On the occasion of George Osborne’s first Conservative Budget there was little to affect ring fence activities.
The only announcement was that the scope of the Investment and Cluster Allowances is to be broadened to include certain discretionary non-capital expenditure and to include the costs of long term leasing of production units, with the aim of maximising economic recovery.
The Red Book went slightly further in stating that the government wanted to make the most of the UK’s oil and gas resources, including the safe extraction of shale gas. Apart from the expansion of the scope of the Investment Allowances, there is also a proposal for a sovereign wealth fund for communities that host shale gas development.
The draft secondary legislation to give effect to the extension of the Investment and Cluster Allowances is intended to be published late summer / early autumn for technical consultation with the aim of being laid before Parliament when the MPs return from the summer recess.
It has also been confirmed that government will now focus on solutions for encouraging exploration, infrastructure access, and barriers to new entrants for late life fields, all of which are seen by industry as critical to achieving maximum economic recovery.
The extension of the scope of Investment and Cluster Allowances follows the discussions between industry and government on the type of expenditure which should qualify for the allowances.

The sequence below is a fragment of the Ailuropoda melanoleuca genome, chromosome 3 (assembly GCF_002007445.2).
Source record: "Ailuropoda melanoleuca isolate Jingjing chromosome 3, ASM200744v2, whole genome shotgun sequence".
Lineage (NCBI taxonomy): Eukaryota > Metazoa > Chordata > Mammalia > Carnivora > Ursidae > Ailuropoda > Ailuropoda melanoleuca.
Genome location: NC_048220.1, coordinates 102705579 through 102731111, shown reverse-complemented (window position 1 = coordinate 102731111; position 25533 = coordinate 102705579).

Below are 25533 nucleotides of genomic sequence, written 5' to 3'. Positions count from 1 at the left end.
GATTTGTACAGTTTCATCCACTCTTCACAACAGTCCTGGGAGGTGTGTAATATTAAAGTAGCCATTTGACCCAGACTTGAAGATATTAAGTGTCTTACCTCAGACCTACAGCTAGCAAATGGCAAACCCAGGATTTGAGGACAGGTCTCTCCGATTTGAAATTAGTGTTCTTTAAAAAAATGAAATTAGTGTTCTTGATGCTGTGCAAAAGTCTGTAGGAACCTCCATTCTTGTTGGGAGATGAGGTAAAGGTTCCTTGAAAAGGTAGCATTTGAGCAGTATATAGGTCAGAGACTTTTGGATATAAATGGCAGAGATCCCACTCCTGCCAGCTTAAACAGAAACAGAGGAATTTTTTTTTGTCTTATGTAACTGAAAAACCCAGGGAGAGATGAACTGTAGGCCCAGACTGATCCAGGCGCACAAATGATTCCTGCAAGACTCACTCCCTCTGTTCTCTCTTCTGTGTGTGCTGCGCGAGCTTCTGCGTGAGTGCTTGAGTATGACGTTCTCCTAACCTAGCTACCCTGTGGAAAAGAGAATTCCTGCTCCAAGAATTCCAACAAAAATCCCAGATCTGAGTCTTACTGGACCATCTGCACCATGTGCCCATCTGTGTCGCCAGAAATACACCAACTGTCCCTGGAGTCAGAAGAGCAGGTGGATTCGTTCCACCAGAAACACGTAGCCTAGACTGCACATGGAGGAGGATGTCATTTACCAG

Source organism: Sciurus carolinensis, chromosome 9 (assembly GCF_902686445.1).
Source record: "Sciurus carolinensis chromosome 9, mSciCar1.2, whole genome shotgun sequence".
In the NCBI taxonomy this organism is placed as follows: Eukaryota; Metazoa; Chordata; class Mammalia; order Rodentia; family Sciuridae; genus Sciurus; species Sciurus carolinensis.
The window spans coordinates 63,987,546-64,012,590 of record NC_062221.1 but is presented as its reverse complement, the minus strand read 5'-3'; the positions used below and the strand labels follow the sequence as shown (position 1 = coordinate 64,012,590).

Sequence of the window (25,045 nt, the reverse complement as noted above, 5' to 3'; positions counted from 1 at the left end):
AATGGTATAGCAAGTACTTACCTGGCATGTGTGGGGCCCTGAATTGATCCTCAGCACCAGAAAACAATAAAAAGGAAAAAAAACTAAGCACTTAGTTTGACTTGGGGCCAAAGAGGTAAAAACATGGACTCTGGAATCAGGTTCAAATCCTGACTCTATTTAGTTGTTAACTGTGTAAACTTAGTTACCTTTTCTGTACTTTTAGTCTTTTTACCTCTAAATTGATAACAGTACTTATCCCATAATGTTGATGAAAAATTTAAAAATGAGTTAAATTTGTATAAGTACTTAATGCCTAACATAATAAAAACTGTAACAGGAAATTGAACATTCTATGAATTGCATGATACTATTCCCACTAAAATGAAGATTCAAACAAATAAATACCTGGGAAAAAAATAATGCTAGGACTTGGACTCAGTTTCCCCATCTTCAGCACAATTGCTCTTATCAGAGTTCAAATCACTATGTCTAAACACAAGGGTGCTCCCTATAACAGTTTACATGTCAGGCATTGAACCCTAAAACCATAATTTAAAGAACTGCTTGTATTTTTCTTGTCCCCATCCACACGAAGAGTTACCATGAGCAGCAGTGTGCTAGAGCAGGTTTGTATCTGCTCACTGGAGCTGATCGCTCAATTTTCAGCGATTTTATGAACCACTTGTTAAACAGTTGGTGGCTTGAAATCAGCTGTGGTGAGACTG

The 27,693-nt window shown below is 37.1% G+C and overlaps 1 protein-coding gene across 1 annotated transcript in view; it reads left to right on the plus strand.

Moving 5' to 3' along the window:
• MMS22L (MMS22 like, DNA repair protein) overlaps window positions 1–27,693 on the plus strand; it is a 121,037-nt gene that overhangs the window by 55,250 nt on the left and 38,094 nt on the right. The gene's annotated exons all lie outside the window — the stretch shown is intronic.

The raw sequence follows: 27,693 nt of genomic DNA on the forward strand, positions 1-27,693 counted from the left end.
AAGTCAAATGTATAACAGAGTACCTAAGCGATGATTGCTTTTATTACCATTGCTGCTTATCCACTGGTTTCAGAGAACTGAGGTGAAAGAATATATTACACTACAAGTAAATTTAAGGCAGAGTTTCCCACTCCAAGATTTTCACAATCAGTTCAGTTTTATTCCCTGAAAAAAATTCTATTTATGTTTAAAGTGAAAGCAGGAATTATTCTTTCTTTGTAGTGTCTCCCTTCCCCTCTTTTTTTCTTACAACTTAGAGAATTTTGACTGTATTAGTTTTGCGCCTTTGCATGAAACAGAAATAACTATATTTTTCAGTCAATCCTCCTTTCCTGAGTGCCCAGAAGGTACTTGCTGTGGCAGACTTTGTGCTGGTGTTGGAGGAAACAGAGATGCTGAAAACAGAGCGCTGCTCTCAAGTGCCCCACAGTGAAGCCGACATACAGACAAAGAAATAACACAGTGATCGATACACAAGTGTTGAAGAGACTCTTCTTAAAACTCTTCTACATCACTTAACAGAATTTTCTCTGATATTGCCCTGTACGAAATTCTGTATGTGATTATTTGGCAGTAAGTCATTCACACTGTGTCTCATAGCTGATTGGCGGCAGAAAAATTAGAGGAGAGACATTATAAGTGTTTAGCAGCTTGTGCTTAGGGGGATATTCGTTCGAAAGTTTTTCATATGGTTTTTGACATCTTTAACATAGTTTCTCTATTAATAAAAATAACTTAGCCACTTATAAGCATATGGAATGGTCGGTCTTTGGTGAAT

Qualifying expenditure was originally restricted to capital expenditure but it was always recognised that other expenditure should qualify and it is hoped that the secondary legislation will deal with this.
The question of how to define qualifying expenditure has yet to be resolved, with industry preferring a purposive test on the lines of the PRT supplement rules, whereas government seemed keen on a list based approach, where only specific expenditure would qualify. We will comment further on these rules when the draft SI is published.
A. The loan relationship and derivative rules are to be amended in a number of ways.
Firstly, only those debits and credits which go through the profit and loss account are to be included in taxable income, whereas debits and credits included elsewhere in the accounts such as in reserves, will be ignored.
Secondly, taxable amounts arising where arrangements are made to restructure the debts of a company in financial distress with a view to ensuring its continued solvency will be excluded from charge.
There will also be a new anti-avoidance rule for the loan relationship and derivative contracts regimes targeting arrangements entered into to obtain a tax advantage. This will replace a number of the existing specific anti- avoidance rules
B. Transfer of stock in trade or intangible assets
Changes are to be made to the rules on intercompany transfers to ensure that the “correct value” is brought in for tax purposes. This will apply such that transactions between related parties can be adjusted for tax to ensure that the result is the same as if the sale had been made to a third party.
C. The rate of corporation tax is to be reduced progressively down to 18% from the current 20%, but it is assumed that there will be no change to the ring fence corporation tax rate of 30%.
It is not thought that these changes will have any significant impact on the oil and gas sector.